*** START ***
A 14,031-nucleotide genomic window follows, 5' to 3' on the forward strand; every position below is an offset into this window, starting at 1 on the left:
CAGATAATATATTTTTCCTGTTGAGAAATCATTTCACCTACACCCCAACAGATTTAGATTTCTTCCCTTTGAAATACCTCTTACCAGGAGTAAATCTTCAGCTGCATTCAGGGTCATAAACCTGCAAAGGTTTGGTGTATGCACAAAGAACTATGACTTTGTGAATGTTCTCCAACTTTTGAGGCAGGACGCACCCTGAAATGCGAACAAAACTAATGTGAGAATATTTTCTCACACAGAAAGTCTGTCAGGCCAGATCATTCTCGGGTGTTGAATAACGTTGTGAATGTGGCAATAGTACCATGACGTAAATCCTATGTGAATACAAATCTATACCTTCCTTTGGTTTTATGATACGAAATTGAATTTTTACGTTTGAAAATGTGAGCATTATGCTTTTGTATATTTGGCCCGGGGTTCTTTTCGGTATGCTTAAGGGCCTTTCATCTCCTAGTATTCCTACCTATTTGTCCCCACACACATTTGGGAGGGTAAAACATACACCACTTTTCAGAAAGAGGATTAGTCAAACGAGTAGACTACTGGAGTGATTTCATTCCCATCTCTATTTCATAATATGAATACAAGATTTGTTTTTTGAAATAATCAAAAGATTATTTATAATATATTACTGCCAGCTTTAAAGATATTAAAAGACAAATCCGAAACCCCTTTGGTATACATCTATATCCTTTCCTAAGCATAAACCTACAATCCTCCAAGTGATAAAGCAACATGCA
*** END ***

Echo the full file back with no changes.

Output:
A 14,031-nucleotide genomic window follows, 5' to 3' on the forward strand; every position below is an offset into this window, starting at 1 on the left:
CAGATAATATATTTTTCCTGTTGAGAAATCATTTCACCTACACCCCAACAGATTTAGATTTCTTCCCTTTGAAATACCTCTTACCAGGAGTAAATCTTCAGCTGCATTCAGGGTCATAAACCTGCAAAGGTTTGGTGTATGCACAAAGAACTATGACTTTGTGAATGTTCTCCAACTTTTGAGGCAGGACGCACCCTGAAATGCGAACAAAACTAATGTGAGAATATTTTCTCACACAGAAAGTCTGTCAGGCCAGATCATTCTCGGGTGTTGAATAACGTTGTGAATGTGGCAATAGTACCATGACGTAAATCCTATGTGAATACAAATCTATACCTTCCTTTGGTTTTATGATACGAAATTGAATTTTTACGTTTGAAAATGTGAGCATTATGCTTTTGTATATTTGGCCCGGGGTTCTTTTCGGTATGCTTAAGGGCCTTTCATCTCCTAGTATTCCTACCTATTTGTCCCCACACACATTTGGGAGGGTAAAACATACACCACTTTTCAGAAAGAGGATTAGTCAAACGAGTAGACTACTGGAGTGATTTCATTCCCATCTCTATTTCATAATATGAATACAAGATTTGTTTTTTGAAATAATCAAAAGATTATTTATAATATATTACTGCCAGCTTTAAAGATATTAAAAGACAAATCCGAAACCCCTTTGGTATACATCTATATCCTTTCCTAAGCATAAACCTACAATCCTCCAAGTGATAAAGCAACATGCA